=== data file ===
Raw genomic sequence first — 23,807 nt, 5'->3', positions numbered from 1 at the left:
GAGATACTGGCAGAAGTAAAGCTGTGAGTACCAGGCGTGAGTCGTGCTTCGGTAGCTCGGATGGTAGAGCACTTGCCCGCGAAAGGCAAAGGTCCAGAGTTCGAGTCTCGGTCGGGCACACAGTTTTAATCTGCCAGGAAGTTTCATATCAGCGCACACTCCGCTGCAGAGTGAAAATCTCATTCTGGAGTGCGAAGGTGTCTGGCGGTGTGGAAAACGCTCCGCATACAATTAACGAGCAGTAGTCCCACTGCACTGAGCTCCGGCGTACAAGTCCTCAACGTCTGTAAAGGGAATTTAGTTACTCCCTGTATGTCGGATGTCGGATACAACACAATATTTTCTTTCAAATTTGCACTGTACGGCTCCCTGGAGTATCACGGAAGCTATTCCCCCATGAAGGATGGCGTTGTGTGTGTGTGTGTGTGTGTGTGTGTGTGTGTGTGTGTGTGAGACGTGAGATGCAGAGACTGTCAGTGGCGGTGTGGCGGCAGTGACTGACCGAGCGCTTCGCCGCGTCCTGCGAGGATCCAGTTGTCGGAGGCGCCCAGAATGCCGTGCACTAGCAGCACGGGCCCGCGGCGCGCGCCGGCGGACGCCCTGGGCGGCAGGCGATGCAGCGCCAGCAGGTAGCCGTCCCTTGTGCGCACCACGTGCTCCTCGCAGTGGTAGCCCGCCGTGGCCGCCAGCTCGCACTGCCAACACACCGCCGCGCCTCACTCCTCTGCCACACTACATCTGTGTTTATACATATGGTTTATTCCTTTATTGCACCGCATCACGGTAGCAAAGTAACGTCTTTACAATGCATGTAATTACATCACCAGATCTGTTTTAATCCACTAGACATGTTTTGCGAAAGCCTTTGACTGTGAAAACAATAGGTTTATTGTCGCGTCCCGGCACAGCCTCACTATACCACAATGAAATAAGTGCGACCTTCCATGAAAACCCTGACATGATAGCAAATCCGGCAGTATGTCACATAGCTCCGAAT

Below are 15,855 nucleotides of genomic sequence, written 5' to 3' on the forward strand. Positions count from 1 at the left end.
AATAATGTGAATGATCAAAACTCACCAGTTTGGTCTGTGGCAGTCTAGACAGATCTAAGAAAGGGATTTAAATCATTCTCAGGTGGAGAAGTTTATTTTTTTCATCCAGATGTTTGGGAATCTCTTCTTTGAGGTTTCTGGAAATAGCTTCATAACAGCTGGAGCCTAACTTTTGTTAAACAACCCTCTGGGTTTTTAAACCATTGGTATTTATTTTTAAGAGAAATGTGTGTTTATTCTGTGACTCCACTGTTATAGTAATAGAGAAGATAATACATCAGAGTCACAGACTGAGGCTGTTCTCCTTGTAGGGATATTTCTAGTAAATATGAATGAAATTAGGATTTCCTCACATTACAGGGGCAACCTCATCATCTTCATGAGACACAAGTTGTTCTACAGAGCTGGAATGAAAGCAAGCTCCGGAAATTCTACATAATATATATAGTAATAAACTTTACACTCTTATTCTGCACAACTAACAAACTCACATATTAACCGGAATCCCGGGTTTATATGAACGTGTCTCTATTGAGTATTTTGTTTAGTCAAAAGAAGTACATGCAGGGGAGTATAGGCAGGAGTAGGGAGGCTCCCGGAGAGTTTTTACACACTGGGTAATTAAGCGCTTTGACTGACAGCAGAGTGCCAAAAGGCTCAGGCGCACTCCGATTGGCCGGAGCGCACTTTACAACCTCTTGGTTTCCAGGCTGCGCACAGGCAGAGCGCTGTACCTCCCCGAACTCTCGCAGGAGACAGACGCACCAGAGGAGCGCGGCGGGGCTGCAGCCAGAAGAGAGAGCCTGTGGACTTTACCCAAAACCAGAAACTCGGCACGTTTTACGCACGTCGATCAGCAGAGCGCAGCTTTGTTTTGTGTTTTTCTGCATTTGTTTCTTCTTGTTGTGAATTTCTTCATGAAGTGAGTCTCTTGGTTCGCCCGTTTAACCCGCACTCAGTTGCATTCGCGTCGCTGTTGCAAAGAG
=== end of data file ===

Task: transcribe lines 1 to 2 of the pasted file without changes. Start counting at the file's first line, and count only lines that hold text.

Raw genomic sequence first — 23,807 nt, 5'->3', positions numbered from 1 at the left:
GAGATACTGGCAGAAGTAAAGCTGTGAGTACCAGGCGTGAGTCGTGCTTCGGTAGCTCGGATGGTAGAGCACTTGCCCGCGAAAGGCAAAGGTCCAGAGTTCGAGTCTCGGTCGGGCACACAGTTTTAATCTGCCAGGAAGTTTCATATCAGCGCACACTCCGCTGCAGAGTGAAAATCTCATTCTGGAGTGCGAAGGTGTCTGGCGGTGTGGAAAACGCTCCGCATACAATTAACGAGCAGTAGTCCCACTGCACTGAGCTCCGGCGTACAAGTCCTCAACGTCTGTAAAGGGAATTTAGTTACTCCCTGTATGTCGGATGTCGGATACAACACAATATTTTCTTTCAAATTTGCACTGTACGGCTCCCTGGAGTATCACGGAAGCTATTCCCCCATGAAGGATGGCGTTGTGTGTGTGTGTGTGTGTGTGTGTGTGTGTGTGTGTGTGTGAGACGTGAGATGCAGAGACTGTCAGTGGCGGTGTGGCGGCAGTGACTGACCGAGCGCTTCGCCGCGTCCTGCGAGGATCCAGTTGTCGGAGGCGCCCAGAATGCCGTGCACTAGCAGCACGGGCCCGCGGCGCGCGCCGGCGGACGCCCTGGGCGGCAGGCGATGCAGCGCCAGCAGGTAGCCGTCCCTTGTGCGCACCACGTGCTCCTCGCAGTGGTAGCCCGCCGTGGCCGCCAGCTCGCACTGCCAACACACCGCCGCGCCTCACTCCTCTGCCACACTACATCTGTGTTTATACATATGGTTTATTCCTTTATTGCACCGCATCACGGTAGCAAAGTAACGTCTTTACAATGCATGTAATTACATCACCAGATCTGTTTTAATCCACTAGACATGTTTTGCGAAAGCCTTTGACTGTGAAAACAATAGGTTTATTGTCGCGTCCCGGCACAGCCTCACTATACCACAATGAAATAAGTGCGACCTTCCATGAAAACCCTGACATGATAGCAAATCCGGCAGTATGTCACATAGCTCCGAAT